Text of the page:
So, you're trying to raise money for your startup. Every company that's ever gone looking for investors knows there's going to be a lot of paperwork, and many questions. And of course investors are going to dig deep into the company's financial history, and make some predictions on what the future holds.
If you're a startup CEO, you're used to running your business fast and lean because every dollar counts. And when you finally do get those dollars from investors, they can change everything. But you've got to do the legwork first.
If you want to attract top VCs, your books must be sparkling and squeaky clean. Funding isn't going to magically appear, and these folks want to know that the money they invest will be spent correctly.
Every day, there are countless startups flooding investor inboxes looking for that injection of cash so they can continue building world changing products. But without the proper paper trail, that money might never come.
You'll need accurate and organized financials to raise money for your startup, and these are our pro tips on how to get there.
Venture capitalists interested in funding your startup will want a look at your books (this is especially true at the Series A level). But if your company’s financial data is riddled with errors or missing important details, this is a big red flag and a dead giveaway that you're using the wrong accounting methods.
Two tips for this:
If you're a Saas-based startup with constant monthly contracts and prepayments, this needs to be precise because you're not using accrual accountings and may be selling your impact short due to deferred revenue. And if you can swing it, working with a quality CPA is a great way to mitigate the risk of having messy books.
Notes on your phone, an Excel sheet, and a written down notebook ledger is not how you manage your business' financials. Full stop. Sure, it works when you're just getting the wheels off the ground, but when you're trying to raise money, VCs, banks, and investors will want to see clean, itemized accounts for every dollar spent. Accounting systems like Quickbooks or Xero are a good way to check this box and help ensure the venture capital fund raise will go smoothly.
If you're expecting to get a big check, an investor will want to see as precise accounting as possible, so invest in accounting software immediately.
This one might seem obvious, but you’d be surprised at how many companies don’t do this correctly. A monthly snapshot shows investors you're working on constant growth, and can illustrate revenue trends. Without these numbers, it can be difficult to rate fundraising targets.
Compiling a monthly financial report helps anticipate economic trajectory like identifying upcoming costs (tax payments or legal fees.) It could mean expansion: budgeting for new hires and higher rent. This data is something investors will want to know, and these things should be considered in future planning regarding your books.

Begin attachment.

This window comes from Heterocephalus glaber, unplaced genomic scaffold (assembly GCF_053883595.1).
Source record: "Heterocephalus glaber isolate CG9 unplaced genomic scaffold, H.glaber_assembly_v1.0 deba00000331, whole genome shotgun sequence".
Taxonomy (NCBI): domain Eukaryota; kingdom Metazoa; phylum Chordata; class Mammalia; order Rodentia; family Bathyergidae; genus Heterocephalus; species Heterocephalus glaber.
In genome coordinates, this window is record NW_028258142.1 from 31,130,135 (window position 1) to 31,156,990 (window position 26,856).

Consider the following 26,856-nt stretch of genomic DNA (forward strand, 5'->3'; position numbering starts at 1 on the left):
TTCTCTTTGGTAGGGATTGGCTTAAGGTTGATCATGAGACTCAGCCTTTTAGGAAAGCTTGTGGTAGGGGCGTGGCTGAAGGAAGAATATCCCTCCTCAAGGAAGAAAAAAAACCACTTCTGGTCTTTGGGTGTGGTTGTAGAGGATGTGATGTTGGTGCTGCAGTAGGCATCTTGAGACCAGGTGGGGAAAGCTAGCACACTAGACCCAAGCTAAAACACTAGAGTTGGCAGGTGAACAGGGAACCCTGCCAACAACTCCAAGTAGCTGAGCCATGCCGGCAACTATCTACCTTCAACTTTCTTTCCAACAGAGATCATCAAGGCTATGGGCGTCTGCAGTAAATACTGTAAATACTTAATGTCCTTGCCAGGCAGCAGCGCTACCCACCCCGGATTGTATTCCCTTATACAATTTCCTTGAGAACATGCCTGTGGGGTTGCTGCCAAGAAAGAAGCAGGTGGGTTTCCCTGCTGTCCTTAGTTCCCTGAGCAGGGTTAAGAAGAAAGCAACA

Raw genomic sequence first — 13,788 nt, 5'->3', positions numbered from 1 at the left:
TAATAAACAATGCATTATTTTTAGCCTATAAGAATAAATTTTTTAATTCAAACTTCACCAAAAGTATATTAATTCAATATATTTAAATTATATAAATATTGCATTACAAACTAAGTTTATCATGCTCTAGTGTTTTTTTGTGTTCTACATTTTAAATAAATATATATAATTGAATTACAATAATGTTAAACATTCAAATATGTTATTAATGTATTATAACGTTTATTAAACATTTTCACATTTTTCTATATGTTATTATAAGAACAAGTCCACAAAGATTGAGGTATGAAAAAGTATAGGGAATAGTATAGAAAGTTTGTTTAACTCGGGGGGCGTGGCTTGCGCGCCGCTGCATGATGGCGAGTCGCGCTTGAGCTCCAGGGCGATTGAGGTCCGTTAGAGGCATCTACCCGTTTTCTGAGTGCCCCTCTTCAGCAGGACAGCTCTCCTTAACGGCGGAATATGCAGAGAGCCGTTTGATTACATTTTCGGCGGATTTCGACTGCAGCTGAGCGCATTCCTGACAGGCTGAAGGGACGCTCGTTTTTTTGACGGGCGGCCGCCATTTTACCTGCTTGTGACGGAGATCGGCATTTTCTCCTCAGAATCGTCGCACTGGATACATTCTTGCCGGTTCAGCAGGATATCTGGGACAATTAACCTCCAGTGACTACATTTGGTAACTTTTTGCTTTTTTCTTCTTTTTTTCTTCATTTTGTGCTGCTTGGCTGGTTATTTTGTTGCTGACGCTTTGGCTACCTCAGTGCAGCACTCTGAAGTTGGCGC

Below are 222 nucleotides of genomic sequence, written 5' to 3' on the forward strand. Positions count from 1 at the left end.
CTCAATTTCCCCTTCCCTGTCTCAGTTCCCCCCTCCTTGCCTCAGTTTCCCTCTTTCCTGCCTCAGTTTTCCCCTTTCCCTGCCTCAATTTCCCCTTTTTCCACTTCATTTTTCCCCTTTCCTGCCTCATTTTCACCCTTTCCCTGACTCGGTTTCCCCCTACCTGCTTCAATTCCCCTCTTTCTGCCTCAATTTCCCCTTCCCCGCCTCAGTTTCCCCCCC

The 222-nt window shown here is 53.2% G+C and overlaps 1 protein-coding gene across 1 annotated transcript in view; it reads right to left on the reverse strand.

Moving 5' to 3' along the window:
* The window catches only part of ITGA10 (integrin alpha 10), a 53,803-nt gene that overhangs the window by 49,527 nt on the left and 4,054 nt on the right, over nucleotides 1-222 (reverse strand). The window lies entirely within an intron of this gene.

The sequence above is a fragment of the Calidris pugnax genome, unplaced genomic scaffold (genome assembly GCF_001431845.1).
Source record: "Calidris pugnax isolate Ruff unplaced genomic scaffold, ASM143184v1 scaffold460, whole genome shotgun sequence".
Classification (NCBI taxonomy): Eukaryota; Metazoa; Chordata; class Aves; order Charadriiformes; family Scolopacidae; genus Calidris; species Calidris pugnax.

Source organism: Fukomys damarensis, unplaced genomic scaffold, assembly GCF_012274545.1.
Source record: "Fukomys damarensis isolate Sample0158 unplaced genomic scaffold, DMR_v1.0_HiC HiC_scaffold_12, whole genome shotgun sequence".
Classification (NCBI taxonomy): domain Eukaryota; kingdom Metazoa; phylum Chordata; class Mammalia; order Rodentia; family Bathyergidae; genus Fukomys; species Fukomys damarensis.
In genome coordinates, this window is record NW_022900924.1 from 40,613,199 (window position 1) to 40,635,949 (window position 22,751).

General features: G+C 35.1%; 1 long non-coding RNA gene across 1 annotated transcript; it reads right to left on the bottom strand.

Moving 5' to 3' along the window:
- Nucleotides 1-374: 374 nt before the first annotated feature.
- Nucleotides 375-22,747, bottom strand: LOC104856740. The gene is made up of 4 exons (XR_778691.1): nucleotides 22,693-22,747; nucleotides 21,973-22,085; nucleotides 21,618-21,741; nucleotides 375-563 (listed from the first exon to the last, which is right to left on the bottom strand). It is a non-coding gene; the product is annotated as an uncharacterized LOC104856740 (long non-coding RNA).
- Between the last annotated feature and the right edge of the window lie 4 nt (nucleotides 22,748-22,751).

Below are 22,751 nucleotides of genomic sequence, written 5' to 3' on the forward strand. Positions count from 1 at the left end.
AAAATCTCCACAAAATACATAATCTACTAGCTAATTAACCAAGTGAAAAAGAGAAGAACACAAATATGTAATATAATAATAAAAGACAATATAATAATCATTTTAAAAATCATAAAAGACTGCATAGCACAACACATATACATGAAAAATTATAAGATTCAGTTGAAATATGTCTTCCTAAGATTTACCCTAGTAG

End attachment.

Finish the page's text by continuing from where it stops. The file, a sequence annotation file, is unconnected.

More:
And if you're working with a traditional lender, these numbers show how you can manage the percentage they'll be looking for in loan repayment.
Again, this may seem like an obvious one, but this happens all the time. And it’s a big one for many lenders and VCs – they do not want to see these two accounts mixed. Have two separate accounts for the business and you, the person. Combining the two is how you get audited come tax time.
And if you don't do this, most investors or banks are not going to do business with someone who can't follow the most basic accounting principles.
Audits are no joke and can tie up time and money, which is something few VCs are willing to do. Getting your numbers in order early on shows you're serious about success.
An invoice and receipt walk into a bar…. Seriously, though, these two things are not the same. Mixing these documents up is a sure-fire way to screw up your books.
An invoice is a bill sent to customers for services provided line by line. Invoices are critical because they show what frequency work is done and money is coming in, and a receipt shows the customer has paid the bill. It can become an accounting nightmare and a red flag for investors if you mix these two up.
Suppose you've done the things listed above, fantastic. If you've gone so far as working with an accountant, that's even better. Professional accountants and bookkeepers keep a strict eye on what's happening with the money; they're typically aware of the best practices and possible ways to save money or utilize it better.
A good accountant is a part of your team and can help you handle growth transitions, such as hiring employees or taking on more office space. They'll look after the details (payroll, employee tax management, property tax, utility payments and so on), and can present facts and figures that back up why you're a good fit for funding.
You need to know where the money is coming from, and going, right? Investors especially will want to know this. Some companies produce weekly statements down to the penny. Cash flow statements provide a snapshot into cash movement and act as a monitor of income direction. This also enables investors to use the information about historic cash flows of a company for projections of future cash flows on which to base their investment decisions.
Investors consider the cash flow statement as a valuable measure of profitability and the long-term future outlook of an entity. It can help to evaluate whether the company has enough cash to pay its expenses. Pretty important right?
Overall, it’s a great time to raise capital. But in order to do so, it’s critical to keep organized, clean books so you’re fully prepared when you start to have conversations with investors. It really could mean the difference between getting that seven-figure check or not!
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